Kelsey might have benefited from heading into filming with that mindset. That girl has got to recognize how at play the producers are, of being able to brush off and overcome the bad hand she was dealt. I know full well what an emotional pressure cooker the environment is, but it’s awfully early to be so dramatic over something so minor, and this show’s been around long enough that all contestants should know that reacting strongly only increases the size of the target on their back. Champagne-gate was so obviously a puppeteered saga, it was tough to relate to Kelsey’s insistence that Hannah Ann purposely “stole” her champagne. (I mean, what was there to gain by Hannah Ann in stealing it? Also, there was literally another bottle of champagne—the decoy bottle—set up a short ways away, WHICH KELSEY DRANK.) I recognize that it’s not really about the champagne (hell, I have a 5-year old bottle of champagne in the fridge right now and I couldn’t care less if it went missing), but rather a thinly-veiled insecurity over not feeling seen or heard, over not being given a fair chance, of having her opportunity stolen. In that sense, part of me does feel for Kelsey. It stings when the moment you’ve crafted and built high expectations for has been abruptly taken from you, especially in that competitive environment. And if there’s anything we learned last week, it’s that the cookie that is a Bachelor season does not crumble fairly. It breaks off in disproportionately large chunks for the Madisons and Hannah Anns, leaving measly crumbs for others to fight over.

Unfortunately, Kelsey was too quick to allow a strategically hidden champagne bottle to become production’s gift that kept on giving. It felt like Kelsey already had a bone to pick with Hannah Ann. She didn’t even consider giving her the benefit of the doubt. She hurled insults that had nothing to do with the stolen bubbly, calling her a “fake,” “calculated,” and a “pretty princess,” proving her distrust for Hannah Ann stemmed from long before. It’s clear the two of them simply do not get along and probably haven’t been friends. However, her insistence that Hannah Ann knew about her planned champagne moment would have required a specific example or two to support her case. Without that, Kelsey simply seems irrational and paranoid. And even IF Hannah Ann is pulling the wool over all our eyes, Kelsey would have been smart to keep her cool and rise above the pettiness of that crime—not double down enough to risk becoming labeled her own breed of villain.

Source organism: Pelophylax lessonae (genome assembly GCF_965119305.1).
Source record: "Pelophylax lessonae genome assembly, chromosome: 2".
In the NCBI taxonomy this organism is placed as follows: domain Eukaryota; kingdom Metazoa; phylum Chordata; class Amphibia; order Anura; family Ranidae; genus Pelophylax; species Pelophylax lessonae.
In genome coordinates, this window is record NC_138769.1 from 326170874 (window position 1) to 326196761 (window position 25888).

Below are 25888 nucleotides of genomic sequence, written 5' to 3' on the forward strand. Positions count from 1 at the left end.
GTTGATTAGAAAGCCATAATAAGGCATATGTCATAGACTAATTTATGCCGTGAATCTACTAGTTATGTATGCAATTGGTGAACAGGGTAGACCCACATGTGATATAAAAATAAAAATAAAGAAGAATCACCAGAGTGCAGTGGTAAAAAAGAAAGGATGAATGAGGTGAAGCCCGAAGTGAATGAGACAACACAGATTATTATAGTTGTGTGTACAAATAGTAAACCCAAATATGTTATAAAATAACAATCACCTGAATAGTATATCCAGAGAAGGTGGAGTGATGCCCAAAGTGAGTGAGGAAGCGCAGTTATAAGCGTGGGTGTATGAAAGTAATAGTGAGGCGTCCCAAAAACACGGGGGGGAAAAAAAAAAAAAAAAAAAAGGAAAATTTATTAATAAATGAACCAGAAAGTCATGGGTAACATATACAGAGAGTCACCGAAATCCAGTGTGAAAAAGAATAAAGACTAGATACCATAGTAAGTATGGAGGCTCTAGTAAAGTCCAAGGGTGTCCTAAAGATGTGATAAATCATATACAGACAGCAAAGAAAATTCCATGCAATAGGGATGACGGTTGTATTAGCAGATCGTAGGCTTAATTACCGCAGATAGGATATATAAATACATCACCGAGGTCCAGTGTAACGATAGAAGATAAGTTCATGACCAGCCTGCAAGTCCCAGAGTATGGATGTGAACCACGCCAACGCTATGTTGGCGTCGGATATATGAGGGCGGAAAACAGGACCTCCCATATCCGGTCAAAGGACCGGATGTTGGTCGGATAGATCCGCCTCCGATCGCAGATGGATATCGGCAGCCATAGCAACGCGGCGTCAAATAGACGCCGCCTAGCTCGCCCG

My frontrunners based on Episode 2 are:

Madison, 23

Madison is so ahead of the pack, it’s going to be tough for any woman to catch up with her for awhile. What strikes me the most between her and Peter isn’t even the chemistry (of which there is plenty), but the familiarity. Peter even said, “We’ve been dating for years it seems like” and “You fit in with the family very well.” If those aren’t encouraging words, I don’t know what are.

Hannah Ann, 23

Hannah Ann continues to be one of the season’s stars. I find her chemistry with Peter to be convincing; Peter looks at Hannah Ann as though he wants to devour her. Further, his distress at Kelsey’s claim that Hannah Ann was the real liar served as proof that he has high hopes for her. I do think Hannah Ann will need to become lower key, however; if she continues to take up this much airtime this early on, unless she’s the next Courtney Robertson, it’s unlikely she’ll make it to the very end.

Sydney, 24

Peter seemed eager to make out with Mykenna, but his interest in listening to Sydney is what caught my attention. I ate up their 1-on-1 time during her Group Date. It was natural, substantial and felt like there’s serious chemistry between them. Sydney got just enough under-the-radar airtime on Night One to make me think she could be a dark horse this season.

Alayah, 24

Although it looks as though Victoria F could become a major player and despite Alayah not having gotten any airtime this week, I still have my sights set on Alayah. I still think she has major frontrunner written all over her; her letter from her Grandma Rose would not have gotten the airtime it had on Night One if she didn’t. I’m keeping my Final 4 bets on her for now.